Corporate Social Responsibility Belongs in Your Employee Advocacy Program

Many employee advocacy programs focus solely on promoting a company’s marketing-related content. While that’s one way of doing advocacy, it’s not the only way. Many companies are overlooking the gold mine that is corporate social responsibility (CSR). Volunteer work and community organizing provide ample opportunities for employees to show another side of your business on social networks.

Indeed, employee advocacy and CSR go together like love and marriage, like peas and carrots, like peanut butter and jelly… You get the picture. In this post, we’ll take a look at a few tips for bringing life to your CSR initiatives through employee advocacy.

A Glance at Corporate Social Responsibility

If your company already has corporate social responsibility initiatives in place, you have seen the benefits. But just in case you haven’t looked into CSR or need a quick refresher, here are a few highlights:

  • 55% of consumers are willing to pay more for products from socially responsible companies.
  • With millenials, that number is even higher. 70% of millennials are willing to spend more on brands that support the causes they care about.
  • Continuing in the millenial vein, CSR can help attract new talent. Millennials like to work for companies that share their values. More than half of millennials take into consideration their morals and values when choosing an employer.
  • Furthermore, studies have shown that corporate social responsibility initiatives can help companies gain trust and legitimacy in their markets.

Now that we’ve quickly outlined the benefits of CSR, it’s time to discuss how you can showcase your company’s values and social impact. That’s where employee advocacy comes in…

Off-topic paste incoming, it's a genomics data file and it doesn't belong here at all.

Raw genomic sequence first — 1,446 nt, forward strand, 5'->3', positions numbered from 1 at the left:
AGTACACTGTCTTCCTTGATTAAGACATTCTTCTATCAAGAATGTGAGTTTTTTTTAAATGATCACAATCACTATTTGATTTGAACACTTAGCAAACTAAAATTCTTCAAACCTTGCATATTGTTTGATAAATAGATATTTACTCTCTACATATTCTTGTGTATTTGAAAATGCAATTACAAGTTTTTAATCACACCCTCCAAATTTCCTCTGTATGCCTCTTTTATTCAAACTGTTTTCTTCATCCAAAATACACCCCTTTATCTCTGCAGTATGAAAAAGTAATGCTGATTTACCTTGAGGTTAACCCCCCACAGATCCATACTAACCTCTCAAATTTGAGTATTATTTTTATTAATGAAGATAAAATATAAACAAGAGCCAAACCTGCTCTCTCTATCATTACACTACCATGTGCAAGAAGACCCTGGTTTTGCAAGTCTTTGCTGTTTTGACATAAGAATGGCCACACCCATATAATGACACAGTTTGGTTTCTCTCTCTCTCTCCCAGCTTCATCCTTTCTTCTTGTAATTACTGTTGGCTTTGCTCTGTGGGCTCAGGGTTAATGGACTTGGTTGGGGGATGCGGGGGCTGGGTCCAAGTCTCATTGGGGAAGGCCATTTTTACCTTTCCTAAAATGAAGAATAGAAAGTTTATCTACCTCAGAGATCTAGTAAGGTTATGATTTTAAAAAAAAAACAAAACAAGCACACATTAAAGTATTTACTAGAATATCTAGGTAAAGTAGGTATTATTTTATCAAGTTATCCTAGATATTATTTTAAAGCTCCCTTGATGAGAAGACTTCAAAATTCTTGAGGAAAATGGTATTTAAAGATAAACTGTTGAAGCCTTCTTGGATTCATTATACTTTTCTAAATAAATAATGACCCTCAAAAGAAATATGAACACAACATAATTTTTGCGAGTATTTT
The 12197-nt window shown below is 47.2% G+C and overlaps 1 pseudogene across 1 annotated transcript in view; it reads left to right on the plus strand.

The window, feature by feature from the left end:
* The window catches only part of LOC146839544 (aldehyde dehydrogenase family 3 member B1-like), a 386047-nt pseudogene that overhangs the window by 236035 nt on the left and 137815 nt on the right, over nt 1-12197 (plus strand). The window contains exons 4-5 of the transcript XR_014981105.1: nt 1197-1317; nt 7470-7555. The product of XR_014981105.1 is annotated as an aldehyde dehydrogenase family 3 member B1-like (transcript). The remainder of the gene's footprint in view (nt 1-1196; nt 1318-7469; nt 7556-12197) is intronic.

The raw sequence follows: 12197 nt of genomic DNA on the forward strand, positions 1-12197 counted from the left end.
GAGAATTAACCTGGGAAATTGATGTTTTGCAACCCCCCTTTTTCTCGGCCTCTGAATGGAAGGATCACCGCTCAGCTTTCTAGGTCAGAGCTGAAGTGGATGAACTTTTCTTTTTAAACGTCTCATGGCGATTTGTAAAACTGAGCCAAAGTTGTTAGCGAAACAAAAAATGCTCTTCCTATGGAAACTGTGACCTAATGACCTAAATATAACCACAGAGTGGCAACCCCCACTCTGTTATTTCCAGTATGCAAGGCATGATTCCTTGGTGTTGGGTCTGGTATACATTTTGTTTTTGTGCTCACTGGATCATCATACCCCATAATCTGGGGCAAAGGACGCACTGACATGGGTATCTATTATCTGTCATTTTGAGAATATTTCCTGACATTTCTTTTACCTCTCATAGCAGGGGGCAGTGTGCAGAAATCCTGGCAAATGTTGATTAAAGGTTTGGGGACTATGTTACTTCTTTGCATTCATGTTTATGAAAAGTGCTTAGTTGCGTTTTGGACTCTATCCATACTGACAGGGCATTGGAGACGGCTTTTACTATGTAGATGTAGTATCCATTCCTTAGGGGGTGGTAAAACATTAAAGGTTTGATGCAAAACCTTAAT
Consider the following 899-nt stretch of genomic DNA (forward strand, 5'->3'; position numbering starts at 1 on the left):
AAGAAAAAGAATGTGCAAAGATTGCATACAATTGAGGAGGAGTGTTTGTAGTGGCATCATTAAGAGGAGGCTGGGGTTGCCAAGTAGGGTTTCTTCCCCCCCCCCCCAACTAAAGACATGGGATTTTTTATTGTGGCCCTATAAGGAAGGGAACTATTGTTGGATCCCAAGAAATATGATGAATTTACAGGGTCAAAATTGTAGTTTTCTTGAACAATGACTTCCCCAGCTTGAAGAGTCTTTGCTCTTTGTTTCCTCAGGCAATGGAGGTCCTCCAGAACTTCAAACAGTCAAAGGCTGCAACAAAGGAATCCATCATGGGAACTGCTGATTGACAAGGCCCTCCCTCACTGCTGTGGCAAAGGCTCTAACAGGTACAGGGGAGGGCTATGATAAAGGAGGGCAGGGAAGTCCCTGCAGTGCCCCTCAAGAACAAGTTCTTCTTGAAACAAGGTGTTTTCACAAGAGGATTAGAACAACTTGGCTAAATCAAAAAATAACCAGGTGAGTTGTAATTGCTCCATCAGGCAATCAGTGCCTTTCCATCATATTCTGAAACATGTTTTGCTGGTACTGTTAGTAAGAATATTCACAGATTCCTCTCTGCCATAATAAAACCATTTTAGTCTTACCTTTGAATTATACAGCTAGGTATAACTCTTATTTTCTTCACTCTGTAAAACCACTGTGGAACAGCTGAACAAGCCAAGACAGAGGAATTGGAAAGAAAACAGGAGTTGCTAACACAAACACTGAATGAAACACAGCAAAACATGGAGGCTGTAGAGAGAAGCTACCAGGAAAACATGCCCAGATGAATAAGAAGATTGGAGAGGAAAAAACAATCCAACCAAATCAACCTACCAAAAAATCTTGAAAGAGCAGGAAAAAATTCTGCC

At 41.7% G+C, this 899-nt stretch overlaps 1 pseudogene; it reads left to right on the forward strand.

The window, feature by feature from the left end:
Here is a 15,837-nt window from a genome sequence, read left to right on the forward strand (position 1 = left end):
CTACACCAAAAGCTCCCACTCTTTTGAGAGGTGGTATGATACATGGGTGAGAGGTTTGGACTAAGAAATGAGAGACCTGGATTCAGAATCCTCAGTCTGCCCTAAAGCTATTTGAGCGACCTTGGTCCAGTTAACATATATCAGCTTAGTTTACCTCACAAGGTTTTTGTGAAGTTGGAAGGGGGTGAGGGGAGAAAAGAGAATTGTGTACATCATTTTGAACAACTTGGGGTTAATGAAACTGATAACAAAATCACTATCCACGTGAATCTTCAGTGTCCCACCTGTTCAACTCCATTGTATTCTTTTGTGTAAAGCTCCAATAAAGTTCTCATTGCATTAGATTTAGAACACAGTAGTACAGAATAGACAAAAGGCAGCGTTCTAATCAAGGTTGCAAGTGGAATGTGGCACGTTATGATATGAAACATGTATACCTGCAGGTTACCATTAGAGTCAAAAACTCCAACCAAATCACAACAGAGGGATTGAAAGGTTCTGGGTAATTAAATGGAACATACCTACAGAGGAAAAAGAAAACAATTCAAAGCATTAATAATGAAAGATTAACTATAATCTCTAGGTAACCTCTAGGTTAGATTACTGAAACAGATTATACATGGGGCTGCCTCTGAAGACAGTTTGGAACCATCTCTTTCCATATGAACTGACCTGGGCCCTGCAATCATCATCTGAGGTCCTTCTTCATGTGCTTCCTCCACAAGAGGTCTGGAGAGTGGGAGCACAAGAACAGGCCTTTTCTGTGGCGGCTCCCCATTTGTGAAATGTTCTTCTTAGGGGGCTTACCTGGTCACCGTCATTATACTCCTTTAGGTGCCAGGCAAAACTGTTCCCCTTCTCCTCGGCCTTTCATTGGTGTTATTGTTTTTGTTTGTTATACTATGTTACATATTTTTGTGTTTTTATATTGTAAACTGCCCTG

6 Quick Tips for Mixing Employee Advocacy and CSR

Rather than posting about your CSR initiatives solely from nameless, faceless corporate channels on social media, it makes sense to include your employees, doesn’t it? After all, your employees are the ones who bring your CSR initiatives to life, and chances are they’re proud of the work they’re doing. So, here are a few tips to get you started:

1. Align CSR to Your Brand

There are plenty of examples where companies have been derided for paying lip-service to their social causes. You can probably think of a few off the top of your head. (If you can’t, just do a Google search.) That’s why all CSR initiatives should be aligned with the brand and culture that the company espouses and that employees are living each and every day.

For example, if your company wants to position itself as a good neighbor in the local community, you cannot have ineffective community development programs. Or worse, you cannot have non-existent community development programs. You need to tie your neighborly efforts to proof points that show your company’s impact on the community.

2. Encourage Your C-Suite to Promote CSR Initiatives

Your executives’ participation is crucial for a variety of reasons. First and foremost, executives are the most visible employees at your company. As such, they should commit to your company’s CSR initiatives and actively discuss them on social networks. If middle managers and individual contributors are the only ones who promote your social responsibility activities, buyers and corporate stakeholders will notice. And most likely, they will not hold a favorable opinion of your company because it will seem as though your company is not fully committed to your social endeavors.